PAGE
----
Agesilaos Antik Sikkeler Nümzimatik

Greek Thracian Chersonesos Kardia

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Antik Sikkeler

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Miltiades II's life provides a reflection of the changing political sphere in ancient Greece in the years leading up to and including the Persian invasion: he was at one point tyrant of the Thracian Chersonesos and a Persian vassal, at another strategos for Athens and said to have been responsible for the tactics employed by the Athenians that resulted in victory at the Battle of Marathon.

Miltiades was born in Athens to an aristocratic family and his father, Kimon Koalemos, had found fame as a chariot-racer in the Olympics. He was named after his maternal uncle, Miltiades the Elder, who in circa 555 BC had founded an Athenian colony on the Thracian Chersonesos, a strategically important peninsula that was situated along the route by which Athens imported grain from the Black Sea region. When their uncle died childless, Miltiades' brother Stesagoras was appointed tyrant of the Chersonesos but was murdered around four years later in 515/4 BC, prompting the Athenian tyrant Hippias to send Miltiades to rule in his place. When he arrived, Miltiades devised a trap for the ruling men of the Chersonesos by hiding away in mourning for his brother and when they came to console him, he had them all imprisoned [Herodotus, Histories 6.38-9]. He thus eliminated at a stroke many of his would-be rivals and proceeded to solidify his power by establishing a guard of 500 men and marrying Hegesipyle, the daughter of the Thracian king Oloros. Very soon afterwards, Darios I, King of Persia, invaded the region and Miltiades was obliged to submit to Persian dominance and serve Darios on a military campaign against the Skythians. No friend to Darios, he threw off the Persian yoke when he was able to and joined the Ionian Revolt [499-494 BC], however when the Persians regained control Miltiades was forced to flee back to Athens.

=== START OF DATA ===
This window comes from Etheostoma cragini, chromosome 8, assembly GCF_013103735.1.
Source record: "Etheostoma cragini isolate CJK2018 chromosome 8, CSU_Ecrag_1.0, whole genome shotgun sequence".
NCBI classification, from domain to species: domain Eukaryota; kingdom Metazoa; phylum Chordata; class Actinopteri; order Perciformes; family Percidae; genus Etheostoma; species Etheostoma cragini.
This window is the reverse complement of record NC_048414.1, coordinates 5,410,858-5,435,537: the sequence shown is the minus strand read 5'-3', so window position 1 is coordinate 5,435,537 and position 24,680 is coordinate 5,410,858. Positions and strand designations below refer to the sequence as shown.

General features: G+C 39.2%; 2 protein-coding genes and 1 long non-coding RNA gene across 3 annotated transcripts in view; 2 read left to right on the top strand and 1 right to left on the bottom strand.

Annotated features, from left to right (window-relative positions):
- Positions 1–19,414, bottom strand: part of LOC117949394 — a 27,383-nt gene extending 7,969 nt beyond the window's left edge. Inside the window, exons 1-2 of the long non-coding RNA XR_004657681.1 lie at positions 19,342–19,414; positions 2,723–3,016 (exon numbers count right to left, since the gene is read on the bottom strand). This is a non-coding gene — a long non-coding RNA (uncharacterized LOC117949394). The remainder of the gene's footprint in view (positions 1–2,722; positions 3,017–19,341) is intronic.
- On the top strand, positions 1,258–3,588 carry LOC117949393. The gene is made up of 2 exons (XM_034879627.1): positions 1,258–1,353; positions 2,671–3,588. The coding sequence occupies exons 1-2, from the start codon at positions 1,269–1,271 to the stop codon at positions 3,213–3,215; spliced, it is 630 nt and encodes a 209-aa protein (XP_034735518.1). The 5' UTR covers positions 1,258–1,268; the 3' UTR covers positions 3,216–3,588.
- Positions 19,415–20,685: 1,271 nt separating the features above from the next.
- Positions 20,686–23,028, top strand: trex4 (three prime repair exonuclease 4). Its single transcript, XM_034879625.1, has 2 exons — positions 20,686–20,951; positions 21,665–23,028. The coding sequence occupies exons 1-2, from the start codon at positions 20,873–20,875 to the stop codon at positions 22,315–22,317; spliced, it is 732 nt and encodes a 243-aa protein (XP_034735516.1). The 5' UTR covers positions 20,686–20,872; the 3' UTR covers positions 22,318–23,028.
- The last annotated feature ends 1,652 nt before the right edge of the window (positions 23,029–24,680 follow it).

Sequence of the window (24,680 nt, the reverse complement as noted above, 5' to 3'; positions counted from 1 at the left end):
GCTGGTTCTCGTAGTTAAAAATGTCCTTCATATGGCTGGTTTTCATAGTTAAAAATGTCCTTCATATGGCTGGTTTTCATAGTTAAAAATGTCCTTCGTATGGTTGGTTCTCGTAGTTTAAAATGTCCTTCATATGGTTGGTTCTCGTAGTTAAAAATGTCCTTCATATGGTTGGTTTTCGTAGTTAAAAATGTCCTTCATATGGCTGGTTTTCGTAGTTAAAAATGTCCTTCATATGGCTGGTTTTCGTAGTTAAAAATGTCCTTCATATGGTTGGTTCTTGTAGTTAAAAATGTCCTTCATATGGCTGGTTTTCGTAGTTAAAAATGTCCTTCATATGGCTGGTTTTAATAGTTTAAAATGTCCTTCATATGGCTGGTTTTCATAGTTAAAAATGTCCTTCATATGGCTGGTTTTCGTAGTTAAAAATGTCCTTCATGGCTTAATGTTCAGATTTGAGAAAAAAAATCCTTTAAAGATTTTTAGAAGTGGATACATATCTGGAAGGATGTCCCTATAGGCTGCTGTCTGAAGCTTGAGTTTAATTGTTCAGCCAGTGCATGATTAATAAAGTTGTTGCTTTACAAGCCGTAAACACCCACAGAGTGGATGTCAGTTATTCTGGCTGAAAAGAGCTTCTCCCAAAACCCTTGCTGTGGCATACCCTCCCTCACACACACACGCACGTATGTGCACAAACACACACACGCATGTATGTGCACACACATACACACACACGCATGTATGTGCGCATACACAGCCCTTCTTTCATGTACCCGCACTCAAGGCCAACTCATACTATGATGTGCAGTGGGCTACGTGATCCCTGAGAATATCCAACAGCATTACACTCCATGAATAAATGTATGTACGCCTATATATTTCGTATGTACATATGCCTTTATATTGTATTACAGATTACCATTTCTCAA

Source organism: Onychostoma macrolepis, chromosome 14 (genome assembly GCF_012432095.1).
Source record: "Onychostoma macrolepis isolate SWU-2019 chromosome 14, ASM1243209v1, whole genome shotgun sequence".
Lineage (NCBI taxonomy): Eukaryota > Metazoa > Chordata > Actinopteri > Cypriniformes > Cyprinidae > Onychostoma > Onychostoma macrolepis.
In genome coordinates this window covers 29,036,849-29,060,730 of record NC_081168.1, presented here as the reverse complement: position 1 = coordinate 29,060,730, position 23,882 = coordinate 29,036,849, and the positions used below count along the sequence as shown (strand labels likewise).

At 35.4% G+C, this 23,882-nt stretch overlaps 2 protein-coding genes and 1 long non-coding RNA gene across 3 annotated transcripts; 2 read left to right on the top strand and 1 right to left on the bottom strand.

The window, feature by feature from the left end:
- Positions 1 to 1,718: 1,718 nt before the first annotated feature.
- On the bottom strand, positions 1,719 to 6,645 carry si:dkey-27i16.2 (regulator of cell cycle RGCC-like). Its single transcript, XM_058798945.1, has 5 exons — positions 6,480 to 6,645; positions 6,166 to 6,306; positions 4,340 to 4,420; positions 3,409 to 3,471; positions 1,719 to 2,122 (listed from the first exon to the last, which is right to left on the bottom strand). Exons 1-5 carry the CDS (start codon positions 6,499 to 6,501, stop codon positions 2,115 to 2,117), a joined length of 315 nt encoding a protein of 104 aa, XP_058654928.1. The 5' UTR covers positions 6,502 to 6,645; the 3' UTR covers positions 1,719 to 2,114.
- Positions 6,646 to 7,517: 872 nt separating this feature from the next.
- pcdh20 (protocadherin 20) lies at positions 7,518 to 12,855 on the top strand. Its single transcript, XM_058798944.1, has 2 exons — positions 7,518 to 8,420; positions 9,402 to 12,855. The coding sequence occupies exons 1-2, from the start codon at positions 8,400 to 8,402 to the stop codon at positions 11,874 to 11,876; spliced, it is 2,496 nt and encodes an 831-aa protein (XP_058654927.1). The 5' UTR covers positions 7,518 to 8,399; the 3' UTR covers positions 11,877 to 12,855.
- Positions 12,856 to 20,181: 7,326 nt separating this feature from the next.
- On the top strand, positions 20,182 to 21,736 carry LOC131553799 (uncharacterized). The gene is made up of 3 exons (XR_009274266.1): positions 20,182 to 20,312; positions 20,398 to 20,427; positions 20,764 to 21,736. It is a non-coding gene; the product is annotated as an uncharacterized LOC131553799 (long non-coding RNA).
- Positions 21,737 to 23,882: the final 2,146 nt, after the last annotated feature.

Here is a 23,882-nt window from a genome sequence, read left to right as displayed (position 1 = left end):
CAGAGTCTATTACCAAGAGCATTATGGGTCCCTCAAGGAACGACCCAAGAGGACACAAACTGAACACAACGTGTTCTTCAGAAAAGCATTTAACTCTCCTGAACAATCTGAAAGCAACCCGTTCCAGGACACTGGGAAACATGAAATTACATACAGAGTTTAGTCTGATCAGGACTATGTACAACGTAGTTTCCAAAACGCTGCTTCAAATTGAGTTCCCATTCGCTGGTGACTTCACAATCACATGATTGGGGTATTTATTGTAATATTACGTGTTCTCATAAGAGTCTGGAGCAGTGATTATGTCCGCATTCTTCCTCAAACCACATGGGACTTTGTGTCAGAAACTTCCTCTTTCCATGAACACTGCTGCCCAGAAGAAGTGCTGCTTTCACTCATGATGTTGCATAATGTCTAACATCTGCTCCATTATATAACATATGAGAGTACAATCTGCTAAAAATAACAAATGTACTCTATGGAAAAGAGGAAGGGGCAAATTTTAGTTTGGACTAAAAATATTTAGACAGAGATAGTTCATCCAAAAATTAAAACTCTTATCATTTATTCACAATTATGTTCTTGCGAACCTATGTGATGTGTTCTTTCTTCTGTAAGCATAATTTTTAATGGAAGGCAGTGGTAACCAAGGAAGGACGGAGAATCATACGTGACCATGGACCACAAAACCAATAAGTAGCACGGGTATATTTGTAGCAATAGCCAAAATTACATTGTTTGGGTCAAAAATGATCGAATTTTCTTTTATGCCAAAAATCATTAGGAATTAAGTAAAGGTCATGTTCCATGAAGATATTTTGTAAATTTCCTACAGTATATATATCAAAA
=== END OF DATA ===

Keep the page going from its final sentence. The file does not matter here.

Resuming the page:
Herodotus relates that Miltiades was not received warmly when he returned to the now democratic Athens but was put on trial for tyranny in the Chersonesos [Histories 6.104]. Having been acquitted he was later elected as one of the strategoi in 490 BC and is credited with persuading the Athenians to leave the city and confront the Persians at the now famous Battle of Marathon. He argued that his was the best method since he had witnessed the Persian battle tactics in person and suggested attacking in a formation which allowed the best Greek troops to circle around and envelop the Persians. In the event this proved highly successful and the Athenians were able to rout the considerably larger Persian army. This coin is perhaps to be dated to the period of the Ionian Revolt and, although it has no name to identify Militiades, it is believed to have been issued by him for the reasons that it was struck on the Attic rather than Persian standard, and that it prominently features the head of Athena, in common with the contemporary Athenian coinage. Both were minted in Kardia due to the use of the lion, the ancient heraldic symbol of Miletus, the founder of the city of Kardia in the late 7th century BC and the main driving force behind the Ionian Revolt.

This coin was almost certainly issued in Kardia in the Thracian Chersonese [present-day Gallipoli], a city first founded by the Milesians and then refounded 560/550 BC by the Athenian Miltiades the Elder. This coin now has the distinction of being the first numismatic output from the mint of Kardia, an important port in the Chersonese that had been founded by Miletos in the 6th century BC, and re-founded by Miltiades I.

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